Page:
And the last part of this art life is product. Product is the actual art work. And again, you may say Marlita, Wait a minute, I don’t make art about faith.

And to that I say that it doesn’t matter so much what you talk about. It’s the perspective that you present on what you talk about, because you and I as Kingdom citizens in the world are contributing the Kingdom perspective to cultural dialogue. Even though we’re Christians, we’re still sexual beings, we still have feelings, we still deal with loss and grief, we still have awe, we still fall in love, we still make mistakes, we still engage in the human experience. So, what does that human experience look like from a Kingdom perspective? How do you address, confront, and look at being human and living in this earth in all its messiness from the Kingdom perspective?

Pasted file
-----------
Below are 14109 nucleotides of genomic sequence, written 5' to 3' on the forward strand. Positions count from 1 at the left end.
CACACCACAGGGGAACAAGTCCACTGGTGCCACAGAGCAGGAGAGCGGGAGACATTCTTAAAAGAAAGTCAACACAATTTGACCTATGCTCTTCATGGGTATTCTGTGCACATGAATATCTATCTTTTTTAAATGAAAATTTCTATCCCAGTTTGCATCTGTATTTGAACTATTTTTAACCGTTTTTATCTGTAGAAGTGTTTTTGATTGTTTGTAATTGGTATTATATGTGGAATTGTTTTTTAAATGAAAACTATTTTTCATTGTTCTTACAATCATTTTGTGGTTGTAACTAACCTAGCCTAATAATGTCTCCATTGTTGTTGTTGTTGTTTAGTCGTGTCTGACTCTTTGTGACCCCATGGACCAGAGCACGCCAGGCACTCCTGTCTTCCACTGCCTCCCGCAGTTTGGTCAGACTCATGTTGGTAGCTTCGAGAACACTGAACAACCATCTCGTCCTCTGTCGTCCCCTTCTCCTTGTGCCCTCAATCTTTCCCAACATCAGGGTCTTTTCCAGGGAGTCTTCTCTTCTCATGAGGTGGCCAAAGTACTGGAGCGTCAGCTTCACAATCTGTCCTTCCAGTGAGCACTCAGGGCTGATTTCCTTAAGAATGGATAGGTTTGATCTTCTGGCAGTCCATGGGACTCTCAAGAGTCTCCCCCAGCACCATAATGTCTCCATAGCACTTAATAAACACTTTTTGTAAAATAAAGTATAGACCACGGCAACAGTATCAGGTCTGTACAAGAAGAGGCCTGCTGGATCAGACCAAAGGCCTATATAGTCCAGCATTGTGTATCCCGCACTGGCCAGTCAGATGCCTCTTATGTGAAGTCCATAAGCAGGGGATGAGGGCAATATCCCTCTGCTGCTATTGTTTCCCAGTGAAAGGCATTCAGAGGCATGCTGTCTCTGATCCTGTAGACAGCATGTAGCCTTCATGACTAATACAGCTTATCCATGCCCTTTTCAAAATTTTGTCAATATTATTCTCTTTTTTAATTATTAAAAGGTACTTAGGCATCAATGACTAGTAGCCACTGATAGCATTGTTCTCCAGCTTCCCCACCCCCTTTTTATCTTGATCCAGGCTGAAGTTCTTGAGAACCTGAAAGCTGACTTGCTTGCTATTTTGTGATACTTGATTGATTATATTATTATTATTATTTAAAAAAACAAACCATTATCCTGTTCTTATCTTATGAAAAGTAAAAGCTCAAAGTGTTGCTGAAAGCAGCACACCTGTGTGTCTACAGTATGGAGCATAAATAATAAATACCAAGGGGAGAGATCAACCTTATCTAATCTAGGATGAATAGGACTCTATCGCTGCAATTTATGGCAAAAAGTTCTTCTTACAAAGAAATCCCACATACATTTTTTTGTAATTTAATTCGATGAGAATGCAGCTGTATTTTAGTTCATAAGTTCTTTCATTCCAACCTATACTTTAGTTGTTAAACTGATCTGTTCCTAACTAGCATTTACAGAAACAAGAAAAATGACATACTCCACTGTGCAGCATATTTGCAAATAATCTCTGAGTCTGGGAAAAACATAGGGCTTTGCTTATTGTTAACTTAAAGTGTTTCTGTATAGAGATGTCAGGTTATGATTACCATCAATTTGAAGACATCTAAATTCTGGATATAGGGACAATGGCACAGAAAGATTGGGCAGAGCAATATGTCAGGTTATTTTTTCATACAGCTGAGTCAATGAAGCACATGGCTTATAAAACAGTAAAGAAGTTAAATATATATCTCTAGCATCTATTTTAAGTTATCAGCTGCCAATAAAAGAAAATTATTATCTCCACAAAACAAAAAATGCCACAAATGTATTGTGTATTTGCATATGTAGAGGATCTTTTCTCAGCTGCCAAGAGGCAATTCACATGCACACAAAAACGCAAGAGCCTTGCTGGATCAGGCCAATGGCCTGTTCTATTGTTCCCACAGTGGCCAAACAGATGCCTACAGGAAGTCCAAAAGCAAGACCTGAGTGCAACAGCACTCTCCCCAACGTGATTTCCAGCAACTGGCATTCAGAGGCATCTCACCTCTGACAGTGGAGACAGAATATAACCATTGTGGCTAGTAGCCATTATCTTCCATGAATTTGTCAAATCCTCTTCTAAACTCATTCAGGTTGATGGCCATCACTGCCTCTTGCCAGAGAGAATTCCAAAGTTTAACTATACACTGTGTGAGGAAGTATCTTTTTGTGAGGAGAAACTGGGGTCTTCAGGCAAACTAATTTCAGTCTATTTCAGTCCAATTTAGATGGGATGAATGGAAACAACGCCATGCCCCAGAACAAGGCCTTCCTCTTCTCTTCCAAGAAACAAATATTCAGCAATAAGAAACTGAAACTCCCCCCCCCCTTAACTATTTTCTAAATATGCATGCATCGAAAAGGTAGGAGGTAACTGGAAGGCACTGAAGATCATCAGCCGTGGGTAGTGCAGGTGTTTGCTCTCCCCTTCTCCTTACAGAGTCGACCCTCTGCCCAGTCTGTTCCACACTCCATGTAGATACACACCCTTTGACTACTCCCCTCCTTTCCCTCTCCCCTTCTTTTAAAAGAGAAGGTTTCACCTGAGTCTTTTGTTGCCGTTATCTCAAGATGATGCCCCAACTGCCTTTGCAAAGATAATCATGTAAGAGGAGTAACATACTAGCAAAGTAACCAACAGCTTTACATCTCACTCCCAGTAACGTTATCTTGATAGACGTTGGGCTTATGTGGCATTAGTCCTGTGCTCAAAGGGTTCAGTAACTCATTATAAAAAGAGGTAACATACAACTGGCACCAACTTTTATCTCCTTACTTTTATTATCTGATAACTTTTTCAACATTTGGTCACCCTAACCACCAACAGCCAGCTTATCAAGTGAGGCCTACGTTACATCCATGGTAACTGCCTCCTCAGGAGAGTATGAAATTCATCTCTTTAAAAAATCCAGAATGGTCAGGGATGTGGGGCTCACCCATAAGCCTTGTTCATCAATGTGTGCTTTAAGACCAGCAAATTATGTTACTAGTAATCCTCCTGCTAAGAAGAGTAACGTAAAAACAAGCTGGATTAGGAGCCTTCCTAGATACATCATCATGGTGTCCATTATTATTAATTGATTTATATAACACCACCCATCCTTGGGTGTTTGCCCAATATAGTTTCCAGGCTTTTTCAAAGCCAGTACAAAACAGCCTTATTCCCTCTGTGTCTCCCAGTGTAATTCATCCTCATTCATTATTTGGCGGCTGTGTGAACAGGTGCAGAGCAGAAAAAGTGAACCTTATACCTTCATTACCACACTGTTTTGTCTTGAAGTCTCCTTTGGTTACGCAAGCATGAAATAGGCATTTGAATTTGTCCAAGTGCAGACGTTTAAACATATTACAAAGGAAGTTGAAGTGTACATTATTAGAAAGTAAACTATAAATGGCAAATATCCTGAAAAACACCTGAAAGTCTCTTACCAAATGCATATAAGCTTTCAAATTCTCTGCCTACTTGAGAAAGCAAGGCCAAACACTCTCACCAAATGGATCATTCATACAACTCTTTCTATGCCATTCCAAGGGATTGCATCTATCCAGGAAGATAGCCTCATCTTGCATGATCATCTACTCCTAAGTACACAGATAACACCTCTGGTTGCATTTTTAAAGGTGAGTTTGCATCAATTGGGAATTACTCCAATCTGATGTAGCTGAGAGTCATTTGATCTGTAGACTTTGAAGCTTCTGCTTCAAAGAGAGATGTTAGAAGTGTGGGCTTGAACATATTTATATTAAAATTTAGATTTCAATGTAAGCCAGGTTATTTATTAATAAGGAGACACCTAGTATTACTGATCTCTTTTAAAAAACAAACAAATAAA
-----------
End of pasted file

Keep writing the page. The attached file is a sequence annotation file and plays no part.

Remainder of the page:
Regardless of what you make art about, you’re still letting people know how the gospel informs your perspective on the human experience.

Through your art life, you communicate the gospel through your embodiment, even though it’s not through your conversation. You show what the gospel looks like put to work, what it looks like lived out. You show the gospel expressed, demonstrated, and applied in every day life. You show what the impact and the effect of that gospel on a life looks like, which is the responsibility of every Christian.



What did today’s episode release for you, or release you from, as you heard more about how you honor God with your kind of career life?